Salome Karwah, who represented the Time Person of the Year two years ago after fighting the Ebola outbreak in Liberia, seemed invincible.
The plague killed her mother, her father, her brother, aunts, uncles, cousins and a niece, Time reports. It didn’t get her.
Childbirth and stigma did.
On Feb. 17 she delivered a healthy boy, Solomon, by cesarian section. She was sent home three days later.
Within hours of coming home, Karwah lapsed into convulsions. Her husband and her sister rushed her back to the hospital, but no one would touch her. Her foaming mouth and violent seizures panicked the staff. “They said she was an Ebola survivor,” says her sister by telephone. “They didn’t want contact with her fluids. They all gave her distance. No one would give her an injection.”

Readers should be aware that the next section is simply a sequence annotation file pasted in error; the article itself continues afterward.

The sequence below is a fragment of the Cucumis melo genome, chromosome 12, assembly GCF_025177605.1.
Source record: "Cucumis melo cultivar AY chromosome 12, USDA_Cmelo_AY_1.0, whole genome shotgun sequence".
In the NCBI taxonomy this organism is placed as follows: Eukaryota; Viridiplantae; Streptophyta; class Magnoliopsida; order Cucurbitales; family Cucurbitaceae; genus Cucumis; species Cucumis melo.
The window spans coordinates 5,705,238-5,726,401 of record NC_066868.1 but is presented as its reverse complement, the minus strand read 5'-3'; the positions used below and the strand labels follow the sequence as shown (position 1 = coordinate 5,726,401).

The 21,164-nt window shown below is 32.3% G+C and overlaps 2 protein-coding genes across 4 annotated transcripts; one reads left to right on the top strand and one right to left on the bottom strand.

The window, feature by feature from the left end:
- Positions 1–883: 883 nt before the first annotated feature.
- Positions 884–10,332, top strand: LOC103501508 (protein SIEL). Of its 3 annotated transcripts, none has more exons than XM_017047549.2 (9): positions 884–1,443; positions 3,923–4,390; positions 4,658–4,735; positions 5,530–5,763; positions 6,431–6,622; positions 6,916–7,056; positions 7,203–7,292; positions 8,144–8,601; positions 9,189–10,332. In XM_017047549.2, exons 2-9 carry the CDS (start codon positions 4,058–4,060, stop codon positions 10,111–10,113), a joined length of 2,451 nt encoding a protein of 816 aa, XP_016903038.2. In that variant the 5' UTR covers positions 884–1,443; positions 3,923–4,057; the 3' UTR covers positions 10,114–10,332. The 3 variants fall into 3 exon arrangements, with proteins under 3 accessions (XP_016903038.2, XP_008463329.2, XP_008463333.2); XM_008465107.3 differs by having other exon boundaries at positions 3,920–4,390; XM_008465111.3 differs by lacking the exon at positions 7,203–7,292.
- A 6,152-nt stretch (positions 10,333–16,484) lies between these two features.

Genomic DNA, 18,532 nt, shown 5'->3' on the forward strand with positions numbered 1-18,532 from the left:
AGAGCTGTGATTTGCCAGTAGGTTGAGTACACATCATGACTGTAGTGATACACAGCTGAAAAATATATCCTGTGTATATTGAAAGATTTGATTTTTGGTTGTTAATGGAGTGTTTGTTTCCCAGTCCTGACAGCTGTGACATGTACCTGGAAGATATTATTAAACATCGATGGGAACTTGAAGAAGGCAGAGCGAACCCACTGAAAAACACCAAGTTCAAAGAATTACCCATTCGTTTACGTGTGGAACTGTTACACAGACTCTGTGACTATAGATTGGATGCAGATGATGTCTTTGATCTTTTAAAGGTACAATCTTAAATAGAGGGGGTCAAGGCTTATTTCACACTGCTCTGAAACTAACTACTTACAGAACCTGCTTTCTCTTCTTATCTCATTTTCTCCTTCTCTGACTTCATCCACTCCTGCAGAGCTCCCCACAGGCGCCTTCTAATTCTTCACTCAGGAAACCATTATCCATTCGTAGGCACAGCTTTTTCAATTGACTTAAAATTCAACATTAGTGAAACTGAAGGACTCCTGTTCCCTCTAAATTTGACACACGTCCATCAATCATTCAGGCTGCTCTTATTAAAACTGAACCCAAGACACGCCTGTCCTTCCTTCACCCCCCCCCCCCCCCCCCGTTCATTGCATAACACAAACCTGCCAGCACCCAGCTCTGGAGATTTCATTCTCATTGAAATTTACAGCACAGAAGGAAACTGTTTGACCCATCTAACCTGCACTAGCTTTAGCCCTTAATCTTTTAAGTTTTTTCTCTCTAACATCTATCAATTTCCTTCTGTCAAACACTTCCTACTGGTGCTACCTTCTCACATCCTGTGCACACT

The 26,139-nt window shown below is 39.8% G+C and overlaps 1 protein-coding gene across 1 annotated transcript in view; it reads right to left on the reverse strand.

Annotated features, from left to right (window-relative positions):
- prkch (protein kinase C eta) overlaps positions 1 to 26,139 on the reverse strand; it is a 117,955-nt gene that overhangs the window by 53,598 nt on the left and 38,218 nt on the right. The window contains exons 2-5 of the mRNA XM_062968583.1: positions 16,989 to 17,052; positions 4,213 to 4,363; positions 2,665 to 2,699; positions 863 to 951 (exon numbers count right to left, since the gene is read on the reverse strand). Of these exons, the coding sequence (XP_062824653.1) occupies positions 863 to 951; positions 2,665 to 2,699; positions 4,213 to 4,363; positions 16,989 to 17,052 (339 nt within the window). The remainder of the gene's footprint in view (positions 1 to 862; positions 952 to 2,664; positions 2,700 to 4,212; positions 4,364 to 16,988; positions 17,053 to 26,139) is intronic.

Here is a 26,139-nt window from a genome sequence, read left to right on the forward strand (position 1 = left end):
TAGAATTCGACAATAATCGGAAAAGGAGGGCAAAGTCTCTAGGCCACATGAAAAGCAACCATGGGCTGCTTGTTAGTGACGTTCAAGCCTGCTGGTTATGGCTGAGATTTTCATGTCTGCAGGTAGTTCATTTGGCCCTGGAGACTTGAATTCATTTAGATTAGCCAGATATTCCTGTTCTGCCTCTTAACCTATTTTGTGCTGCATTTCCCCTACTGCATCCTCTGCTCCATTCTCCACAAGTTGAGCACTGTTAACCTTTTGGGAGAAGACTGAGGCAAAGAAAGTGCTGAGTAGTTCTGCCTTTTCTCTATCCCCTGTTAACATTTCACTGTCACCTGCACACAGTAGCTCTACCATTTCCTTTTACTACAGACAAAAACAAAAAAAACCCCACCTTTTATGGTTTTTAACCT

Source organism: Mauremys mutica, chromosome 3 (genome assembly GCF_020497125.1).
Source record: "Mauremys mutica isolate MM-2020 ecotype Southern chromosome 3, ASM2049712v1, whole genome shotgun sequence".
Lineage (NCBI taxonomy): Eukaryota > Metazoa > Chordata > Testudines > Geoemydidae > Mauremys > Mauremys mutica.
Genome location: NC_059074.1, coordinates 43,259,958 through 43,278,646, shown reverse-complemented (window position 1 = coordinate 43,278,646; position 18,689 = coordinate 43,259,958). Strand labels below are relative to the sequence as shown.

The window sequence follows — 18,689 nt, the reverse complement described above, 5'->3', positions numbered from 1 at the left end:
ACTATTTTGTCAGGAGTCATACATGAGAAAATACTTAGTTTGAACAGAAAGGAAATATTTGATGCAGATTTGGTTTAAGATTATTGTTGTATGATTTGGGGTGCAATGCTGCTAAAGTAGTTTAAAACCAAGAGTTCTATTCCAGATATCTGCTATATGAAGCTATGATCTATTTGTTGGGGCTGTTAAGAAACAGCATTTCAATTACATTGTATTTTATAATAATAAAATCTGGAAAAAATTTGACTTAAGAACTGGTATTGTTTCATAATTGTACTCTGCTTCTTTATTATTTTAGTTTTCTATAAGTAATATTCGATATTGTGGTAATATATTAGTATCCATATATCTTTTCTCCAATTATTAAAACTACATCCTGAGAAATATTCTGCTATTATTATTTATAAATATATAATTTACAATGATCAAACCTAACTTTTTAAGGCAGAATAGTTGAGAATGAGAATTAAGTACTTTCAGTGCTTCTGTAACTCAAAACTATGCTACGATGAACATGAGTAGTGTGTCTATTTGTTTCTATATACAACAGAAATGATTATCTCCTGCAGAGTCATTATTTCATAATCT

Karwah died the next day. “My heart is broken,” says Manley. “Salome loves her children, her James. The one-year-old, the newborn, they will grow up never remembering their mother’s face.”
Manley doesn’t know what caused the convulsions, but believes that something went wrong in the surgery. Still, she says, if her sister had been treated immediately, she might have had a chance. Instead, “she was stigmatized.”
“[The doctor] was checking Facebook,” Karwha’s husband said. “I had to rush into the emergency room myself to get a wheelchair, but I was struggling to take her from the car to put her in it. Other nurses came to help me, but the doctor told me that she would not touch her, and that if [Salome] stayed [at the hospital] she would die.”
After beating Ebola, she had hoped to open a “super clinic” to provide health care to people whom other health care workers wouldn’t touch.